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Reggae artist and music producer Lee Perry was an early pioneer of reggae music and its offshoot, dub music, and recorded a young Bob Marley and the Wailers. IN THESE GROUPS Famous Pisceans Famous People Born in Kendal Famous People Born in Jamaica Famous People Born on March 20 quotes “My music is for
Reggae artist and music producer Lee Perry was an early pioneer of reggae music and its offshoot, dub music, and recorded a young Bob Marley and the Wailers.
IN THESE GROUPS
Famous People Born in Kendal
Famous People Born in Jamaica
Famous People Born on March 20
“My music is for people who believe in God.”
Lee Perry, aloso known as “Scratch,” was born in a rural section of Jamaica in 1936. Intent on making it in music, Perry moved to Kingston in the late 1950s where he began working for a series of studios. In 1968 he broke out on his own, established a new label and issued a string of hits, including People Funny Boy and Return Of Django. Perry was instrumental in introducing remixing into the reggae sound. He worked Bob Marley and later with The Clash, Paul McCartney and the Beastie Boys.
A pioneering reggae artist and music producer, Rainford Hugh Perry (later known as Lee “Scratch” Perry) was born March 20, 1936, in Kendal, Jamaica. Raised in a rural, poor section of his home country, Lee Perry harbored dreams of making it big in the world of music.
In the late 1950s, Perry set out to pursue his dream, moving to Kingston, where a new musical genre, reggae, had grabbed hold of the city and the growing recording industry. As a young man trying to carve out a living in the music world, Perry took any work that came his way. Hired as a handyman, then a janitor at different music studios, he slowing worked his way up the ladder until he was writing songs.
Perry eventually hooked on with Clement “Coxsone” Dodd, founder of Studio One, an influential recording studio, where a young Bob Marley would soon be crafting his sound. But Perry’s relationship with Dodd proved turbulent, and after falling out with his boos, he started work at Whirl Records and its head man, Joe Gibbs.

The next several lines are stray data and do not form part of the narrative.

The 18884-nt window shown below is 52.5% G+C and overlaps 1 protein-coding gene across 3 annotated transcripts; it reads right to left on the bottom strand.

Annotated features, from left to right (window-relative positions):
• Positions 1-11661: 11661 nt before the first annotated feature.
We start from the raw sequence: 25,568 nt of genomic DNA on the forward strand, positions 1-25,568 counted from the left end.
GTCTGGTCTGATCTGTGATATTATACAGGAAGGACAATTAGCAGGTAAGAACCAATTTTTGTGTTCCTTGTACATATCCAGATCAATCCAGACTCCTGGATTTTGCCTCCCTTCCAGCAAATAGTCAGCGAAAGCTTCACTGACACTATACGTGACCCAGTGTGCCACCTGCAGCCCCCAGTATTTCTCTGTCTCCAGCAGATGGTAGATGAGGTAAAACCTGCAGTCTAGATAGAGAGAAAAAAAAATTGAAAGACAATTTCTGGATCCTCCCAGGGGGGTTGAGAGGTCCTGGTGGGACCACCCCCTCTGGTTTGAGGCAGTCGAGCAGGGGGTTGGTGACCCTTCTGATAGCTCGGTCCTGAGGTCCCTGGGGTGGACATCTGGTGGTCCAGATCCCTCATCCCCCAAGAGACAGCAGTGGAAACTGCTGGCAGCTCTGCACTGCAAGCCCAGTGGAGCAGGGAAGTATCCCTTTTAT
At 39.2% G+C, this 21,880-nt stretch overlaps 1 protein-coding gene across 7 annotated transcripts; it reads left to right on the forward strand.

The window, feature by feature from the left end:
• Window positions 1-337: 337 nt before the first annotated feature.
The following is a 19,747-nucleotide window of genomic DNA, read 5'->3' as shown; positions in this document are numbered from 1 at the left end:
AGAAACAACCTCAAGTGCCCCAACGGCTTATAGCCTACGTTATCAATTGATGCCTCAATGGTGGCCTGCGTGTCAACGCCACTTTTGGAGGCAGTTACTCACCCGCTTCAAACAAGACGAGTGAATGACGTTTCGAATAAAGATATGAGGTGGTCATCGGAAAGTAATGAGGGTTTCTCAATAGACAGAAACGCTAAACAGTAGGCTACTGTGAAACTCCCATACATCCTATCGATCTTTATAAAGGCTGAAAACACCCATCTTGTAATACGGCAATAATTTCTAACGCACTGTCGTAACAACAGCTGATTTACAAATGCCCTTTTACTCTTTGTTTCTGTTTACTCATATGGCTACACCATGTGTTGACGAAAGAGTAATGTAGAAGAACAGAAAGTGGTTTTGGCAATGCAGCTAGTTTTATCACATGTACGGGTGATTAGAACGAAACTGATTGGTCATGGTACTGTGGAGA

Just as he had with Dodd, Perry had his problems with Gibbs and in 1968 exited Whirl and ventured out on his own to start his own label, Upsetter.
The decision to go into business for himself proved to be masterful. The same year he opened Upsetter, he released the company’s first single, a track he wrote and sang himself, “People Funny Boy,” which served as a direct attack on his old boss, Joe Gibbs. Innovative for its early use of a sample, the single became a success in Jamaica and helped pave the way for even more sales with his next release, Return Of Django, in 1969.
The album didn’t just have lasting power in his home country, it made Perry a star in the United Kingdom, where it enjoyed considerable sales. From that point on, Perry rolled out a succession of hit singles under a variety of pseudonyms such as “Jah Lion,” “Pipecock Jakxon,” “Super Ape” and “the Upsetter.”
As his star power grew, so did his penchant for wearing outrageous clothes and delving deeper into more experimental sounds. Out of his early interest in sampling came Perry’s full embrace of dub music, an off-shoot of reggae that relies heavily on remixing previous recordings.
In addition to his own music, Perry also started working with other artists, most notably Bob Marley and the Wailers. His work as a producer inspired Perry to create his own studio, Black Ark. By the 1970s, Perry’s renown as a producer propelled him into work with various non-reggae artists, from The Clash to Paul McCartney. Later, he worked the Beastie Boys.
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